Burnette Shutt & McDaniel attorneys speak out against discrimination in the legal profession
Last week, hundreds of lawyers raised their voices to speak up against discrimination at the Lawyers Standing Against Racial Injustice Protest at the South Carolina Bar. The attorneys of Burnette Shutt & McDaniel were there and took the message of the protest organizers to heart—if we are to combat discrimination in the world, we must first begin by combating it in our own profession.
For that reason, our attorneys have unanimously joined in a letter to leaders in South Carolina’s judicial and legal communities seeking a strong and unequivocal statement against discrimination in the Rules of Professional Responsibility that govern the practice of law in this state. We seek adoption of the American Bar Association’s Model Rule 8.4(g) to prohibit discrimination based upon harassment or discrimination on the basis of race, sex, religion, national origin, ethnicity, disability, age, sexual orientation, gender identity, marital status or socioeconomic status.
In the wake of George Floyd’s death and widespread calls for self-examination and reform, now is the time for the legal profession to speak up loudly and clearly for equal justice under law and against discrimination.
Our letter is below.
June 9, 2020
SOUTH CAROLINA SUPREME COURT
SC BAR ASSOCIATION
COMMISSION ON LAWYER CONDUCT
COMMISSION ON THE PROFESSION
OFFICE OF DISCIPLINARY COUNSEL
PROFESSIONAL RESPONSIBILITY COMMITTEE, SC BAR
COMMISSION ON JUDICIAL CONDUCT
RE: Addressing Discrimination within the SC Bar
On June 4, 2020, hundreds of lawyers joined together at the SC Bar Building at the Lawyers Standing Against Racial Injustice Protest, which was bravely organized by five young black women lawyers. Despite statements of commitment to “diversity” in our profession, we know racial prejudice seethes barely below the surface in many law firms and organizations. The young women who organized the protest know that too, and regardless of the professional backlash they knew they could face, they did the hard and emotional work of organizing one of the most powerful events we have attended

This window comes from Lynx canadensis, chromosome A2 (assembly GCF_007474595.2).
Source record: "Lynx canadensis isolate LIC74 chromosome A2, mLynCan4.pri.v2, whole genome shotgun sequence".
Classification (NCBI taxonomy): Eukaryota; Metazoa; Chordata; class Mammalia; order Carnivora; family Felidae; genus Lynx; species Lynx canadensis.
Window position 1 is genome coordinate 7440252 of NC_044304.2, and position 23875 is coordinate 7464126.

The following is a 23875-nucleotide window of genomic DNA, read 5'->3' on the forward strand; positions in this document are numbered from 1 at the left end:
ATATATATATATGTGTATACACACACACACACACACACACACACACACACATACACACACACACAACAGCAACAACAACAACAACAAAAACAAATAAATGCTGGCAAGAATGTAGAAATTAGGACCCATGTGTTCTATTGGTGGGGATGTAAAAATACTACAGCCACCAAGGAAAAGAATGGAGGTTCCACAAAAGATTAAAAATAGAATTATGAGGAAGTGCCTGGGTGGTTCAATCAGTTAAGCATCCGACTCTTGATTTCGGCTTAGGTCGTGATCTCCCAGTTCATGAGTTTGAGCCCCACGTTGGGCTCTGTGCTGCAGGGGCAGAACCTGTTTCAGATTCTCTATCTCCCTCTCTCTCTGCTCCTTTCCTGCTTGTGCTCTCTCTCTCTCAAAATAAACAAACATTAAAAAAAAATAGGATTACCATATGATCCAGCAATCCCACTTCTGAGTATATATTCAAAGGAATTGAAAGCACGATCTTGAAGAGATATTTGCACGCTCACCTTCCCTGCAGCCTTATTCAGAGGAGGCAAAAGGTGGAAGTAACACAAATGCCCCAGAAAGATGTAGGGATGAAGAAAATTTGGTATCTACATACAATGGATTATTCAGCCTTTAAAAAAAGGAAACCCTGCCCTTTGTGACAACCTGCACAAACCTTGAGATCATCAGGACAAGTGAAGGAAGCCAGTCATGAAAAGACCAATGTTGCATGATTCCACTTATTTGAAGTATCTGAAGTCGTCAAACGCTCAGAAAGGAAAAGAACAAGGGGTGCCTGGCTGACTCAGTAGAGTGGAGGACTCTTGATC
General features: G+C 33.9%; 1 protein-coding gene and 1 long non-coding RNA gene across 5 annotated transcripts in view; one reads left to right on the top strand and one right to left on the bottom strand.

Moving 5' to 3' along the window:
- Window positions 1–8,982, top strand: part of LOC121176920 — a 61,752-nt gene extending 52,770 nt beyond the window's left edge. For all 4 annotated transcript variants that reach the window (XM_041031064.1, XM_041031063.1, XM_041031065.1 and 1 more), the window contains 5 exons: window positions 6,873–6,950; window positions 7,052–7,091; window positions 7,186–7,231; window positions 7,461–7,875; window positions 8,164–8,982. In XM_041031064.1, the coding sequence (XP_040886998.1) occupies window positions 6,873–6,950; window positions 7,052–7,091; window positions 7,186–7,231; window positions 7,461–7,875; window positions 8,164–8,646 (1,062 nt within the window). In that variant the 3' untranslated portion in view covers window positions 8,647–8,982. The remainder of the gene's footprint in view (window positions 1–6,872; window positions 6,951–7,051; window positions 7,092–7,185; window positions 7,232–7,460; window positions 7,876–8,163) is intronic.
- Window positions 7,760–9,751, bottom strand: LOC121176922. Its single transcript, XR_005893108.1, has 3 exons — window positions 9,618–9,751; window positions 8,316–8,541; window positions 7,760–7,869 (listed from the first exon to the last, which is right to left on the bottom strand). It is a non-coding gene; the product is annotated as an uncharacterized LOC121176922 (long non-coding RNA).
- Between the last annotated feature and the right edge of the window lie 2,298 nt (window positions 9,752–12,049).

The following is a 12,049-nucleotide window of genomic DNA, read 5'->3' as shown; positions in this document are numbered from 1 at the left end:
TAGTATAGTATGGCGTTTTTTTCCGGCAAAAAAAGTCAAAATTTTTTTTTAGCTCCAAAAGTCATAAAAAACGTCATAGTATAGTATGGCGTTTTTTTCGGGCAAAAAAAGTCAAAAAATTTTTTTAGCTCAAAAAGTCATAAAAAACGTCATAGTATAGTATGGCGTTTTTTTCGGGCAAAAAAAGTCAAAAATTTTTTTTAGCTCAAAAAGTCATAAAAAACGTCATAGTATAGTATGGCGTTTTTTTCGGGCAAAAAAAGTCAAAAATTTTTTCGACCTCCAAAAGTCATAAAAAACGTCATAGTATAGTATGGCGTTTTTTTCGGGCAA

Most powerfully, they asked everyone who was able to lie down on the asphalt for eight minutes and forty-six seconds as one woman read George Floyd’s dying words in real time. We challenge each of you go to https://youtu.be/GUhdqT5VLJg, lie face down on the floor, and have someone read to you George Floyd’s last words as they appear on the screen. Continue reading our letter when you recompose yourself.
One of the action ideas that came out of the protest was to revive the effort to include a non-discrimination rule in the South Carolina Rules of Professional Responsibility. In September 2016, the ABA wrote to Chief Justice Costa Pleicones requesting that South Carolina consider adopting ABA Model Rule 8.4(g) and accompanying rule comments.